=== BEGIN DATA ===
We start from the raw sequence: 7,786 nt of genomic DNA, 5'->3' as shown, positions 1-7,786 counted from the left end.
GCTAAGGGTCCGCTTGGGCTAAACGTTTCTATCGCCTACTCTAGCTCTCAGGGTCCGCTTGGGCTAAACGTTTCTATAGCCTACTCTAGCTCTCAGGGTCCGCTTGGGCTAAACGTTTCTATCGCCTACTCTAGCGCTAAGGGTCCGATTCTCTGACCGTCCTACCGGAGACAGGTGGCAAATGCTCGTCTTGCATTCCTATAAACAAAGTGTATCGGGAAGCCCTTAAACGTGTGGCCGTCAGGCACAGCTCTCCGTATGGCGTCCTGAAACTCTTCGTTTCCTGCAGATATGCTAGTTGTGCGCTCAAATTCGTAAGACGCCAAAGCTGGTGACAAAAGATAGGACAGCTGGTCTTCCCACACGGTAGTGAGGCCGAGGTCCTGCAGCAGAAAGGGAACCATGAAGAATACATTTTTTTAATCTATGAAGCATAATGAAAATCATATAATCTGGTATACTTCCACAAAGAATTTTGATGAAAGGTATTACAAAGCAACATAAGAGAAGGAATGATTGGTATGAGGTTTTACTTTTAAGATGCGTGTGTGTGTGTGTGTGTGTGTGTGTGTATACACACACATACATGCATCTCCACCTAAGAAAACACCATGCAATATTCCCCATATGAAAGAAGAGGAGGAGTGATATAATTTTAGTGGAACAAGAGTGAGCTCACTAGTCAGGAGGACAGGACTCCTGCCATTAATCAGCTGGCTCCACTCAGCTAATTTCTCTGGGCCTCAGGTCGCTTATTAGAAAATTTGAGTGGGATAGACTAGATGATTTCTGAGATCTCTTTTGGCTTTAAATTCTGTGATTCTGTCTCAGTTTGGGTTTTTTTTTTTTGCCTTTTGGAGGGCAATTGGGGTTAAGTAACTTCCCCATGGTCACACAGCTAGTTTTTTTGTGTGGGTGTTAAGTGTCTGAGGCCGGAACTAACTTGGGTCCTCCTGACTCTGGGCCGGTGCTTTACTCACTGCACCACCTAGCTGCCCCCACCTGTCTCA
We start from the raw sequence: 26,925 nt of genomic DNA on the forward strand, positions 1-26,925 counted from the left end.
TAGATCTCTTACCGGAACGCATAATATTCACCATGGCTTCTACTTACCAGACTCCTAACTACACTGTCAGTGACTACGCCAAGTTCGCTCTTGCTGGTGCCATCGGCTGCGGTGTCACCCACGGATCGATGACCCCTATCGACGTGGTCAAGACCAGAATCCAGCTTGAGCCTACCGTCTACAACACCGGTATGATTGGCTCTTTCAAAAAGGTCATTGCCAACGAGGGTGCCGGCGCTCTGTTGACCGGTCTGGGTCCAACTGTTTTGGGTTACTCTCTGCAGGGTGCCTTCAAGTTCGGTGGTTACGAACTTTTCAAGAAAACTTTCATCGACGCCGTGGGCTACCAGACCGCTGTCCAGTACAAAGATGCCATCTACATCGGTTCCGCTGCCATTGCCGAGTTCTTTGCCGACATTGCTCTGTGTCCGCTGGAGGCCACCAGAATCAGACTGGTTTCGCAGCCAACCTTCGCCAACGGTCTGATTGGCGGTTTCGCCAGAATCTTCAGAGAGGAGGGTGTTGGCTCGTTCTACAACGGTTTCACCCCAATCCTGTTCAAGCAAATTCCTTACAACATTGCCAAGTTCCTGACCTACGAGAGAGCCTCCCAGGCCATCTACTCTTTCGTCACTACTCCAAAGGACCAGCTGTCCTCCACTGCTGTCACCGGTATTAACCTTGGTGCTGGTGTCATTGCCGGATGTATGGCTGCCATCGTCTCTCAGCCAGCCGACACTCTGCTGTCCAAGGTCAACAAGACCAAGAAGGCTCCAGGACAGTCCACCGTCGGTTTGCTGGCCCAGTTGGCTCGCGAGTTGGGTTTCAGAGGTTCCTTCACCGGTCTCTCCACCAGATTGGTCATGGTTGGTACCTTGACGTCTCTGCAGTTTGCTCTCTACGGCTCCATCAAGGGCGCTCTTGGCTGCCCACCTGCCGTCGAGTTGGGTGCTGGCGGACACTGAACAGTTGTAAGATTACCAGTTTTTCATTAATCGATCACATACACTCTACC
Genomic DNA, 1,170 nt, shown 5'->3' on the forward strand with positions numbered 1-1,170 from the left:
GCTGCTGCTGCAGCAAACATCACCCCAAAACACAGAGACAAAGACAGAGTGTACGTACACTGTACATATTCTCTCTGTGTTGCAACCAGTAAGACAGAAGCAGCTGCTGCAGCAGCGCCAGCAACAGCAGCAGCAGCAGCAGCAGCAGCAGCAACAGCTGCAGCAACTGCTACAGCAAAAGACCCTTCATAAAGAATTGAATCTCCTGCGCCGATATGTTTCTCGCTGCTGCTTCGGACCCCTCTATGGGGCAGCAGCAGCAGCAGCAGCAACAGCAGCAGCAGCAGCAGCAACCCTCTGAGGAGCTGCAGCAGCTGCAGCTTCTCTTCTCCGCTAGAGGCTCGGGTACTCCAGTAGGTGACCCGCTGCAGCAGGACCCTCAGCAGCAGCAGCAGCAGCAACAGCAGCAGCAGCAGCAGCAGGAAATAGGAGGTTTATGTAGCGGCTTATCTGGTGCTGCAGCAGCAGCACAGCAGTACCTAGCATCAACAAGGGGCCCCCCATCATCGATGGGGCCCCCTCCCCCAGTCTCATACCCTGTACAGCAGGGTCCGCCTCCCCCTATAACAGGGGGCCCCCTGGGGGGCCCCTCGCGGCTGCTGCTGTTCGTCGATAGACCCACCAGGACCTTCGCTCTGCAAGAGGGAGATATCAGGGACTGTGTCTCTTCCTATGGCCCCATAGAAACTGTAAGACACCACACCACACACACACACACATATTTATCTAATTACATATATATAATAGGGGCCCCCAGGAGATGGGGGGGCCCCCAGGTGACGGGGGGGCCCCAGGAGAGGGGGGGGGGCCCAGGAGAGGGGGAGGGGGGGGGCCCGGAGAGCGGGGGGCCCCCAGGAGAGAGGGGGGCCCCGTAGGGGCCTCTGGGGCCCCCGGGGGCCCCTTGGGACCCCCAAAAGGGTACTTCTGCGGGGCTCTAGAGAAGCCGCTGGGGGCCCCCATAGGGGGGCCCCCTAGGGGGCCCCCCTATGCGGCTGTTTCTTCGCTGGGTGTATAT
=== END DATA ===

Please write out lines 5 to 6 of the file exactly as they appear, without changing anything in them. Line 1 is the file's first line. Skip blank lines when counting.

Genomic DNA, 1,170 nt, shown 5'->3' on the forward strand with positions numbered 1-1,170 from the left:
GCTGCTGCTGCAGCAAACATCACCCCAAAACACAGAGACAAAGACAGAGTGTACGTACACTGTACATATTCTCTCTGTGTTGCAACCAGTAAGACAGAAGCAGCTGCTGCAGCAGCGCCAGCAACAGCAGCAGCAGCAGCAGCAGCAGCAGCAACAGCTGCAGCAACTGCTACAGCAAAAGACCCTTCATAAAGAATTGAATCTCCTGCGCCGATATGTTTCTCGCTGCTGCTTCGGACCCCTCTATGGGGCAGCAGCAGCAGCAGCAGCAACAGCAGCAGCAGCAGCAGCAACCCTCTGAGGAGCTGCAGCAGCTGCAGCTTCTCTTCTCCGCTAGAGGCTCGGGTACTCCAGTAGGTGACCCGCTGCAGCAGGACCCTCAGCAGCAGCAGCAGCAGCAACAGCAGCAGCAGCAGCAGCAGGAAATAGGAGGTTTATGTAGCGGCTTATCTGGTGCTGCAGCAGCAGCACAGCAGTACCTAGCATCAACAAGGGGCCCCCCATCATCGATGGGGCCCCCTCCCCCAGTCTCATACCCTGTACAGCAGGGTCCGCCTCCCCCTATAACAGGGGGCCCCCTGGGGGGCCCCTCGCGGCTGCTGCTGTTCGTCGATAGACCCACCAGGACCTTCGCTCTGCAAGAGGGAGATATCAGGGACTGTGTCTCTTCCTATGGCCCCATAGAAACTGTAAGACACCACACCACACACACACACACATATTTATCTAATTACATATATATAATAGGGGCCCCCAGGAGATGGGGGGGCCCCCAGGTGACGGGGGGGCCCCAGGAGAGGGGGGGGGGCCCAGGAGAGGGGGAGGGGGGGGGCCCGGAGAGCGGGGGGCCCCCAGGAGAGAGGGGGGCCCCGTAGGGGCCTCTGGGGCCCCCGGGGGCCCCTTGGGACCCCCAAAAGGGTACTTCTGCGGGGCTCTAGAGAAGCCGCTGGGGGCCCCCATAGGGGGGCCCCCTAGGGGGCCCCCCTATGCGGCTGTTTCTTCGCTGGGTGTATAT